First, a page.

Dumb animals take to automatic milking with ease – now what about the rest of us?

Taoiseach Enda Kenny puts his foot in it at National Ploughing Championships

Taoiseach Enda Kenny visiting the National Ploughing Championships at Ratheniska, Stradbally, Co Laois yesterday. Photograph: Alan Betson.

Taoiseach Enda Kenny visiting the National Ploughing Championships at Ratheniska, Stradbally, Co Laois yesterday. Photograph: Alan Betson.


Scarcely 10 minutes at the ploughing and Enda Kenny had already put his foot in it. The photographers surged forward. “Lads, lads – keep away from the sod!” barked an official. A bit harsh on the Taoiseach, in fairness.

But we kept our distance.

When you look at the size of the tractors and the heavy ploughs with their steel chains, it’s astonishing how precise the ploughman must be when opening a seam and delicately turning the sod. Once that first straight incision is made in the grass, no foot can sully the freshly exposed soil.

The settling clay trickles into the slightest indentation when the plough sweeps back down the line. It could mean the difference between winning and losing when the slide rules come out.

Nobody steps on the sod.

Enda arrived in the upper field to a great welcome. He first met John Whelan from Wexford, reigning world champion and was allowed into the hallowed field for photographic purposes. “Nearer, nearer!” shouted the photographers. So Enda moved closer to the world champion’s freshly opened seam. He smiled for the cameras.

Suddenly, the big men in dungarees drew a sharp intake of breath. Some quickly turned their heads, as if they had just witnessed something they really didn’t want to see. For Enda had his foot in the furrow.

Oh, dear God.

Black lace-ups
It was like that awful moment in the Olympics when a dancing priest wearing a kilt pushed the marathon frontrunner off the course. Thankfully, the Taoiseach was not wearing his mountain climbing boots. He wore his normal black lace-ups.

Without a word, Enda daintily lifted an ankle and stepped clear.

Nothing was said.

We moved on to the horses.

Gerry King won his 11th All-Ireland senior title on Wednesday and he was out again yesterday with his two sons and their French-bred Comtois horses. Lovely animals, with flaxen manes and fringes. ”When I bought them, they didn’t know my line because they’re from France” he told Enda. “Everything went alright, but there was a wee bit of a language barrier for a while.”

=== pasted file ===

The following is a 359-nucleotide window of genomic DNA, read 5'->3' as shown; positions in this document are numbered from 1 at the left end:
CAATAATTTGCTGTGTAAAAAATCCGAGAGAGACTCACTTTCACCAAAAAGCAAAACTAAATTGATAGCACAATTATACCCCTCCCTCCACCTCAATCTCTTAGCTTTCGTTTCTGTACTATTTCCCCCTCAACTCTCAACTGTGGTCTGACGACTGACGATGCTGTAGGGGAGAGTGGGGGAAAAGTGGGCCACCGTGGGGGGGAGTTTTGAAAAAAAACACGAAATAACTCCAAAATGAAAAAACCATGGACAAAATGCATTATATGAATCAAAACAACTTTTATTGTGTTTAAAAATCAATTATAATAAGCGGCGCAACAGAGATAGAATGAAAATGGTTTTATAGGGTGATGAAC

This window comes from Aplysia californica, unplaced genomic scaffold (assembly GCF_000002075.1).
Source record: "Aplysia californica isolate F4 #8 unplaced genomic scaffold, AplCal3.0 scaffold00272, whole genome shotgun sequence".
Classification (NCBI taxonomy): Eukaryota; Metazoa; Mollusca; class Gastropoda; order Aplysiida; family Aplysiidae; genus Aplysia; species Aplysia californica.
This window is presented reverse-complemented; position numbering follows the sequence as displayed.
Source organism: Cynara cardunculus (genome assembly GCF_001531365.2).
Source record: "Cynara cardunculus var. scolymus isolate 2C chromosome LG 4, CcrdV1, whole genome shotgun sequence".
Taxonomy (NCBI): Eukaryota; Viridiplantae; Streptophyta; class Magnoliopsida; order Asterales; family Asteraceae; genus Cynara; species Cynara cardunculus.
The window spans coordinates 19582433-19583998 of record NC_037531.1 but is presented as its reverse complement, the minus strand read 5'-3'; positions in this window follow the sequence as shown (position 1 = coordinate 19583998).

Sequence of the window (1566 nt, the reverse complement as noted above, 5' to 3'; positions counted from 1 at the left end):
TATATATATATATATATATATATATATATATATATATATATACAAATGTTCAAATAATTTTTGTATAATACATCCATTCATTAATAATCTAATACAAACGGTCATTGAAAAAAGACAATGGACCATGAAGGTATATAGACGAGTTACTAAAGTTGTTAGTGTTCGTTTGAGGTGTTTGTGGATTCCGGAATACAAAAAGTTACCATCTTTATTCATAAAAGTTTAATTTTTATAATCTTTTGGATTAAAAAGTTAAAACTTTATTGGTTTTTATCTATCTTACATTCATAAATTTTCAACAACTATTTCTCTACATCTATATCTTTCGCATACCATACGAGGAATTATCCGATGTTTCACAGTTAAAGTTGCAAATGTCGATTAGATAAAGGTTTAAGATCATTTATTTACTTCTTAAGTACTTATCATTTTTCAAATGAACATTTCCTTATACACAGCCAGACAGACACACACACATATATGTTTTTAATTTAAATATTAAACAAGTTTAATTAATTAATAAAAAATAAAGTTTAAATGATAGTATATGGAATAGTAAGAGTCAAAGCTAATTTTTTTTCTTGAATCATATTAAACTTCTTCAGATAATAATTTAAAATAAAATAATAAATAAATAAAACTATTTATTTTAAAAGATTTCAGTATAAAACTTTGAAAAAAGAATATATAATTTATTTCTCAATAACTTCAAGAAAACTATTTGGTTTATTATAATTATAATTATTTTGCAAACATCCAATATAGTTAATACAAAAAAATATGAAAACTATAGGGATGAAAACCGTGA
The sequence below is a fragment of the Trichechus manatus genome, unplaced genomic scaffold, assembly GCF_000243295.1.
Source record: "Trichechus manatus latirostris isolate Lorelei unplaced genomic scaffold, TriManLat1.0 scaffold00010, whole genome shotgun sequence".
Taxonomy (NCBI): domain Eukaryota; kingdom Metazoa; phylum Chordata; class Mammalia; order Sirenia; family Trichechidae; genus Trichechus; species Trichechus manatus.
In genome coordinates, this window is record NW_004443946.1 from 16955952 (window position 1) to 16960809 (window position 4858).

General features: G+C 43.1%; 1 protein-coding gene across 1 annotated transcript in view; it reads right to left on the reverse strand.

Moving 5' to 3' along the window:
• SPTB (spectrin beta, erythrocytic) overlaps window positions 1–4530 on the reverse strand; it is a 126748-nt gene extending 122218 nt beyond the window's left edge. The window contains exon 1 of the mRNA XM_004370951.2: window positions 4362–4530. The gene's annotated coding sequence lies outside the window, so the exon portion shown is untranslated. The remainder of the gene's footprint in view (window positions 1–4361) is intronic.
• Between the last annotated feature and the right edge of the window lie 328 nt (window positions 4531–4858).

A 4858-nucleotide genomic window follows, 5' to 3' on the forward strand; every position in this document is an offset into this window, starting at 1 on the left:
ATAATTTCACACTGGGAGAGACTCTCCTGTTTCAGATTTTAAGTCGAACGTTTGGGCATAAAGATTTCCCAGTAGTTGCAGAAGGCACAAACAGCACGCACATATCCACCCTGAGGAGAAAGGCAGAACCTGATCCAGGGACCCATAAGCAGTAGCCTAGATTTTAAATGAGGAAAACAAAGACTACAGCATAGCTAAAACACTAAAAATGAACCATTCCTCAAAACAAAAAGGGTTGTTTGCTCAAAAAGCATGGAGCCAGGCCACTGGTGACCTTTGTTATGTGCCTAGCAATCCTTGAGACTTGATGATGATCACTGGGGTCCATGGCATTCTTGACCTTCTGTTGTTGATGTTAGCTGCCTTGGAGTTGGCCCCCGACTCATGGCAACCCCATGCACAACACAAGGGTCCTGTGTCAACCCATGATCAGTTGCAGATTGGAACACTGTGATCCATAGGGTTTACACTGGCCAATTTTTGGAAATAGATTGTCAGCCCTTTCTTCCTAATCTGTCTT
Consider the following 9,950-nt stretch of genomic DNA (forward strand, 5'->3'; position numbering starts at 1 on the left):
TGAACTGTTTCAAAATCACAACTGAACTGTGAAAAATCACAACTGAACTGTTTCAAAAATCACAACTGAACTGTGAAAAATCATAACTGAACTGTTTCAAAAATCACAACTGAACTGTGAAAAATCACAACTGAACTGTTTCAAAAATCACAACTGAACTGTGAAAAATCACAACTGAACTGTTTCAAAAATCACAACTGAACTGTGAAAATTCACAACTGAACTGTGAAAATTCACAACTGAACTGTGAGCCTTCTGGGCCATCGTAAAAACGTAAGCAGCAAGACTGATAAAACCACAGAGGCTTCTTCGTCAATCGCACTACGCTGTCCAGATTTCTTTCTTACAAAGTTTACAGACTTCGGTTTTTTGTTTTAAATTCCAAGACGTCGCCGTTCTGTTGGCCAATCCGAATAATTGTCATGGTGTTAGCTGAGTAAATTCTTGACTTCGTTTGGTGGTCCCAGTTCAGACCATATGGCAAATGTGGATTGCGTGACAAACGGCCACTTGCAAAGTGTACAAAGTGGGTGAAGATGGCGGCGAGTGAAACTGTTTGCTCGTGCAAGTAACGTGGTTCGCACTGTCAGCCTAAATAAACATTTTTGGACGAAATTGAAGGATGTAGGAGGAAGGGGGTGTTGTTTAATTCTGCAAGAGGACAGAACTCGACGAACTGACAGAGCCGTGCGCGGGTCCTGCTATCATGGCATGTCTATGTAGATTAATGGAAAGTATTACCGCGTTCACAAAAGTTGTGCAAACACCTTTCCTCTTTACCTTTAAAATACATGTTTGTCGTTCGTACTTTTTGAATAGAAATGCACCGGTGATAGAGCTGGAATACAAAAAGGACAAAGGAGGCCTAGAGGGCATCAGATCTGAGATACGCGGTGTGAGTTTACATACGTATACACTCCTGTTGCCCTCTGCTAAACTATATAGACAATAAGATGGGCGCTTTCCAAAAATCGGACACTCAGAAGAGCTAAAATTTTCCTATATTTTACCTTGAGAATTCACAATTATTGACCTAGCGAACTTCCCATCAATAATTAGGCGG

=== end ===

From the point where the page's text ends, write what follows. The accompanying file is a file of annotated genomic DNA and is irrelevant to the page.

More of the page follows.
Back on the showgrounds, the only thing he had to guard against was putting his foot in his mouth in the presence of the media.

At the Fine Gael tent, he had an adoring audience. He told them his government’s task is to sort out “as many of the running sores left behind by the previous administration” as is possible. Enda was besieged by young Fine Gael members as he moved through the throng. One them, David Gazeley (17) from Cleariestown in Wexford produced a copy of Enda Kenny – The Unlikely Taoiseach for him to sign.

Did he bring the book along specially? “No. I got it this morning for a euro from one of the newspaper shops.”

A larger than life cardboard cut-out of MEP Mairead McGuinness followed him about. Upon closer inspection, we saw that Maireád was carrying it herself.

Elections are coming.

A large crowd gathered outside to catch a glimpse of the Taoiseach. Many were there to shake his hands, more watched out of curiosity and more seemed to be there because of the whiff of celebrity about him.

Not everyone was impressed. “Would ya look at him with the big slimy head on him,” remarked one woman as he passed in the middle of a moving maul.

There was pandemonium in the packed walkway on the way to the headquarters of the National Ploughing Association. Enda was surrounded by political colleagues, including Junior Minister Tom Hayes, local TD Charlie Flanagan and sundry TDs. Then there were handlers, media, a large contingent of police and two men dressed in fluffy black and white cow costumes, complete with enormous heads.

They managed to hold their positions near the Taoiseach despite discreet efforts to elbow them out of camera range. Finally, with security men manning the doors, Enda and his entourage squeezed inside. The cows didn’t make the cut and ended up pleading for entry along with two men saying: “We’re from the Free Presbyterian Church.”

It’s a crowded market for churches at the ploughing.

“Free tea, free bible, free calendar, free Presbyterian Church of Ireland, ” said the posters for their stand.

Celebrity Enda was mobbed wherever he went. Celebrity is the big currency. Marty Morrissey was treated like a god. And Sinéad Cashin, one of the hardworking backroom staff at the NPA headquarters suffered a broken finger on Wednesday when a door was slammed on her hand during the stampede after Dragon’s Den panellist Gavin Duffy.

During a brief press conference, the Taoiseach was asked to comment on the news that €200,000 in cash was found in the home formerly owned
by Priory Hall owner Tom McFeely. He said it was an example of the worst excesses of the Celtic Tiger.

A visit to the Lely automatic milker stand was a highlight for the Taoiseach, and everyone else. This amazing machine weighs, washes, feeds and milks cows in one go. And the best thing about it is that the animals are trained to enter the stall themselves whenever they fancy being milked.

Seeing these dumb animals offering themselves up to be milked put us in mind of next month’s budget, when the government is going to milk the people to keep our European masters in cream.

They won’t be queueing for the privilege.